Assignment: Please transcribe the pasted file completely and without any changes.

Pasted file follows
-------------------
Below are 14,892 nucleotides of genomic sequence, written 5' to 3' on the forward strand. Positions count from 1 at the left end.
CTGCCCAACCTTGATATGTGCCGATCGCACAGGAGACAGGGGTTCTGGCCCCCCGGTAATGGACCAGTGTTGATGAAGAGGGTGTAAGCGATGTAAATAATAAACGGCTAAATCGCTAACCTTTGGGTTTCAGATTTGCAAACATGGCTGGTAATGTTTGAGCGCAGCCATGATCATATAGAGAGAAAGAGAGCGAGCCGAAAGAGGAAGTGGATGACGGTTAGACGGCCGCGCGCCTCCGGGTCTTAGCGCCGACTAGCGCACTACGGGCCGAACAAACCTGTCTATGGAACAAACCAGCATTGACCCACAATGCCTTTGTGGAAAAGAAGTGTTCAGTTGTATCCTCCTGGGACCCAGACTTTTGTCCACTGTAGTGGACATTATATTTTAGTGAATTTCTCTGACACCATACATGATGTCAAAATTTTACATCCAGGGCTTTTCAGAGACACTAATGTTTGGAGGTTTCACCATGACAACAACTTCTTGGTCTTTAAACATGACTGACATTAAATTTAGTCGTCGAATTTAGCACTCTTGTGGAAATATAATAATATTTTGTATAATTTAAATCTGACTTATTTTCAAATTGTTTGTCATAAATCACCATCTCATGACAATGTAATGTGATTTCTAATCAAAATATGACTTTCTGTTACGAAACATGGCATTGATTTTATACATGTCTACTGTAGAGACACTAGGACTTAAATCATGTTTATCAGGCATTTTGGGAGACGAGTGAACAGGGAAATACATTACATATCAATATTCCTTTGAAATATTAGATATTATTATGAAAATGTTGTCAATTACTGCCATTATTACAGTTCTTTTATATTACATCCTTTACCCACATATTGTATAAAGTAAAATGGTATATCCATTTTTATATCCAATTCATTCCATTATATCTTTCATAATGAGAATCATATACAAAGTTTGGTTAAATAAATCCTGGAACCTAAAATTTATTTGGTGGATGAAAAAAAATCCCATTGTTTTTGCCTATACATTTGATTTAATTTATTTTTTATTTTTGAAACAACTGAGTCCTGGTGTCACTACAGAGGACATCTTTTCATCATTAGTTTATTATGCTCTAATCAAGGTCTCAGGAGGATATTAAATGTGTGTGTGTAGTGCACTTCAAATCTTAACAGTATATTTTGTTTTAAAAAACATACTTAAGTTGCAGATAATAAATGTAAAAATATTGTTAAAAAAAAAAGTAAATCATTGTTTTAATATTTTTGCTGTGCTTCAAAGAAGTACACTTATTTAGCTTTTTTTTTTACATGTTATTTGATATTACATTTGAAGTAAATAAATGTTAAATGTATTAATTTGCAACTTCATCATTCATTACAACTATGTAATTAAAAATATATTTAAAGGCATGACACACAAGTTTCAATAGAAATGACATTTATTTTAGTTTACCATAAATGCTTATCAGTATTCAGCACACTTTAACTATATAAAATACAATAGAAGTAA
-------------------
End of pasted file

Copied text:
Below are 14,892 nucleotides of genomic sequence, written 5' to 3' on the forward strand. Positions count from 1 at the left end.
CTGCCCAACCTTGATATGTGCCGATCGCACAGGAGACAGGGGTTCTGGCCCCCCGGTAATGGACCAGTGTTGATGAAGAGGGTGTAAGCGATGTAAATAATAAACGGCTAAATCGCTAACCTTTGGGTTTCAGATTTGCAAACATGGCTGGTAATGTTTGAGCGCAGCCATGATCATATAGAGAGAAAGAGAGCGAGCCGAAAGAGGAAGTGGATGACGGTTAGACGGCCGCGCGCCTCCGGGTCTTAGCGCCGACTAGCGCACTACGGGCCGAACAAACCTGTCTATGGAACAAACCAGCATTGACCCACAATGCCTTTGTGGAAAAGAAGTGTTCAGTTGTATCCTCCTGGGACCCAGACTTTTGTCCACTGTAGTGGACATTATATTTTAGTGAATTTCTCTGACACCATACATGATGTCAAAATTTTACATCCAGGGCTTTTCAGAGACACTAATGTTTGGAGGTTTCACCATGACAACAACTTCTTGGTCTTTAAACATGACTGACATTAAATTTAGTCGTCGAATTTAGCACTCTTGTGGAAATATAATAATATTTTGTATAATTTAAATCTGACTTATTTTCAAATTGTTTGTCATAAATCACCATCTCATGACAATGTAATGTGATTTCTAATCAAAATATGACTTTCTGTTACGAAACATGGCATTGATTTTATACATGTCTACTGTAGAGACACTAGGACTTAAATCATGTTTATCAGGCATTTTGGGAGACGAGTGAACAGGGAAATACATTACATATCAATATTCCTTTGAAATATTAGATATTATTATGAAAATGTTGTCAATTACTGCCATTATTACAGTTCTTTTATATTACATCCTTTACCCACATATTGTATAAAGTAAAATGGTATATCCATTTTTATATCCAATTCATTCCATTATATCTTTCATAATGAGAATCATATACAAAGTTTGGTTAAATAAATCCTGGAACCTAAAATTTATTTGGTGGATGAAAAAAAATCCCATTGTTTTTGCCTATACATTTGATTTAATTTATTTTTTATTTTTGAAACAACTGAGTCCTGGTGTCACTACAGAGGACATCTTTTCATCATTAGTTTATTATGCTCTAATCAAGGTCTCAGGAGGATATTAAATGTGTGTGTGTAGTGCACTTCAAATCTTAACAGTATATTTTGTTTTAAAAAACATACTTAAGTTGCAGATAATAAATGTAAAAATATTGTTAAAAAAAAAAGTAAATCATTGTTTTAATATTTTTGCTGTGCTTCAAAGAAGTACACTTATTTAGCTTTTTTTTTTACATGTTATTTGATATTACATTTGAAGTAAATAAATGTTAAATGTATTAATTTGCAACTTCATCATTCATTACAACTATGTAATTAAAAATATATTTAAAGGCATGACACACAAGTTTCAATAGAAATGACATTTATTTTAGTTTACCATAAATGCTTATCAGTATTCAGCACACTTTAACTATATAAAATACAATAGAAGTAA